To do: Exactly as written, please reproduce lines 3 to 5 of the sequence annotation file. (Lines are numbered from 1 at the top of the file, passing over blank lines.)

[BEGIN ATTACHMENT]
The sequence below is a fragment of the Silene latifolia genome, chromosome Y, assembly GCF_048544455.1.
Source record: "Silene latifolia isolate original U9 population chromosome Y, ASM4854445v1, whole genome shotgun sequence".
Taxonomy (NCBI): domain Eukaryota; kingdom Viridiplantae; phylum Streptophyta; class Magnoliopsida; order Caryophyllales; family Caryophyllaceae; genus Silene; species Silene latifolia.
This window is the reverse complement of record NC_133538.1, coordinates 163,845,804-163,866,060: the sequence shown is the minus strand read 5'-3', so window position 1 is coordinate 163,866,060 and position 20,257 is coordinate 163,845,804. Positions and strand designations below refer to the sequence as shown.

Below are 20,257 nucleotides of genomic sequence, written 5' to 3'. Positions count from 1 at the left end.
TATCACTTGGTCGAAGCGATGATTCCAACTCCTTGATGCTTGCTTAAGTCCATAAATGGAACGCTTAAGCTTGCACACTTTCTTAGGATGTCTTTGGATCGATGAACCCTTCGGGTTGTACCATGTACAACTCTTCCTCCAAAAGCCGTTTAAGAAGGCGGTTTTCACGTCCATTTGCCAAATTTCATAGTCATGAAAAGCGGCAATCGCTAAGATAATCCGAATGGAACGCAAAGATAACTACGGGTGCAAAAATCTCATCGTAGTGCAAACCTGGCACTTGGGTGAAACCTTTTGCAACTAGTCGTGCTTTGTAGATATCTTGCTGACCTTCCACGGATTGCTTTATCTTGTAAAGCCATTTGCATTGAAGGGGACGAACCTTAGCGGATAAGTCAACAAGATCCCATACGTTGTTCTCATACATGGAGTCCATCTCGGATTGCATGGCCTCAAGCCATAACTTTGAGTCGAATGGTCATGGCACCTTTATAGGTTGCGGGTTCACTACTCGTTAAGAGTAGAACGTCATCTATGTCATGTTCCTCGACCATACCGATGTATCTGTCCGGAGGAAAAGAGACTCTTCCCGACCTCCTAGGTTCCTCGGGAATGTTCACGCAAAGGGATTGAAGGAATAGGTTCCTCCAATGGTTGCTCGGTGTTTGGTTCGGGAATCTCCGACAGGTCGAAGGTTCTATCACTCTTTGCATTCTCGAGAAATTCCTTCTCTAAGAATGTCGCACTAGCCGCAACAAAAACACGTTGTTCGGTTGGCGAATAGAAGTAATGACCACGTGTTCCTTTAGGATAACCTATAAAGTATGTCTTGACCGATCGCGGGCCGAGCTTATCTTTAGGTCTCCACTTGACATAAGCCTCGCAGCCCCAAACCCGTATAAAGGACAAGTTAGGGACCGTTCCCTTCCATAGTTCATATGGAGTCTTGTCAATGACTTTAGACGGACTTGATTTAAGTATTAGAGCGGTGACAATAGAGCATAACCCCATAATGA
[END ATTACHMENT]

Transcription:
Taxonomy (NCBI): domain Eukaryota; kingdom Viridiplantae; phylum Streptophyta; class Magnoliopsida; order Caryophyllales; family Caryophyllaceae; genus Silene; species Silene latifolia.
This window is the reverse complement of record NC_133538.1, coordinates 163,845,804-163,866,060: the sequence shown is the minus strand read 5'-3', so window position 1 is coordinate 163,866,060 and position 20,257 is coordinate 163,845,804. Positions and strand designations below refer to the sequence as shown.

Below are 20,257 nucleotides of genomic sequence, written 5' to 3'. Positions count from 1 at the left end.